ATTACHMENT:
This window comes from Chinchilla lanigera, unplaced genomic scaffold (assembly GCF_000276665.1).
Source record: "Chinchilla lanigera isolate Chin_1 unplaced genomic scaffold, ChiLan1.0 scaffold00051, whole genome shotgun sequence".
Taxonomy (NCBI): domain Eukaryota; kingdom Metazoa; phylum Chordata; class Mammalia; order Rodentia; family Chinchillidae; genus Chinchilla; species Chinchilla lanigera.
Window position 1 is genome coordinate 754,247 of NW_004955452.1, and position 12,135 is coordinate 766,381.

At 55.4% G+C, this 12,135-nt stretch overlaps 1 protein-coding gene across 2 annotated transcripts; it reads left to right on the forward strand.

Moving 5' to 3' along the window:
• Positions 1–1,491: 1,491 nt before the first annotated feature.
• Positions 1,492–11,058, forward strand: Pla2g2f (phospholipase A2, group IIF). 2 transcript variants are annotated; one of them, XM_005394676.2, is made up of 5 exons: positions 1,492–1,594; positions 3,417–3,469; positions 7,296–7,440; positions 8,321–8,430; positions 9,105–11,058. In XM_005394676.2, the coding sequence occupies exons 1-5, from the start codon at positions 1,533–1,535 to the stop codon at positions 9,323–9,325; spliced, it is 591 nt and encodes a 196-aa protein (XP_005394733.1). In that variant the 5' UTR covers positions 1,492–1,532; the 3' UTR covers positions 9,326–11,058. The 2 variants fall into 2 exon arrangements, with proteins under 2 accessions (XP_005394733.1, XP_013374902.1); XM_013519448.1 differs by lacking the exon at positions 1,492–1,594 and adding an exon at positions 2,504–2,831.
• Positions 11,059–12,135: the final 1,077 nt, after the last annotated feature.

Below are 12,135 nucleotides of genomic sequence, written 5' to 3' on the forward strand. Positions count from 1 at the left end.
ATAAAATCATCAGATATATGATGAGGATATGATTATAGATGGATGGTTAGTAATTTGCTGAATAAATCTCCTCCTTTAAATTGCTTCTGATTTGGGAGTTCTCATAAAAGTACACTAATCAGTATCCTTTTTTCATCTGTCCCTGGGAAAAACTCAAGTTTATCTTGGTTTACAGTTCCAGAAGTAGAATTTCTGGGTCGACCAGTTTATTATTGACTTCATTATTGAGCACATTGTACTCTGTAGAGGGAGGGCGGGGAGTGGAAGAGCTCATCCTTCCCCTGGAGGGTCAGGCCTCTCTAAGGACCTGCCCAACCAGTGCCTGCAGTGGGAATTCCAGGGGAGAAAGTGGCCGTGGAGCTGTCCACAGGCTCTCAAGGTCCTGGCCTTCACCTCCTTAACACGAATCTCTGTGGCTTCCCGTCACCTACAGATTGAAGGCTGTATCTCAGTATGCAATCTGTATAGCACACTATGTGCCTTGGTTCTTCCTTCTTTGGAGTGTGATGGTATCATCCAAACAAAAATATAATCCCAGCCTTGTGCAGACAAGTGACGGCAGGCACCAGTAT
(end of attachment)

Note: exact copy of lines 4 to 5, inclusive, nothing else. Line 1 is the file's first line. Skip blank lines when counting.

Window position 1 is genome coordinate 754,247 of NW_004955452.1, and position 12,135 is coordinate 766,381.

At 55.4% G+C, this 12,135-nt stretch overlaps 1 protein-coding gene across 2 annotated transcripts; it reads left to right on the forward strand.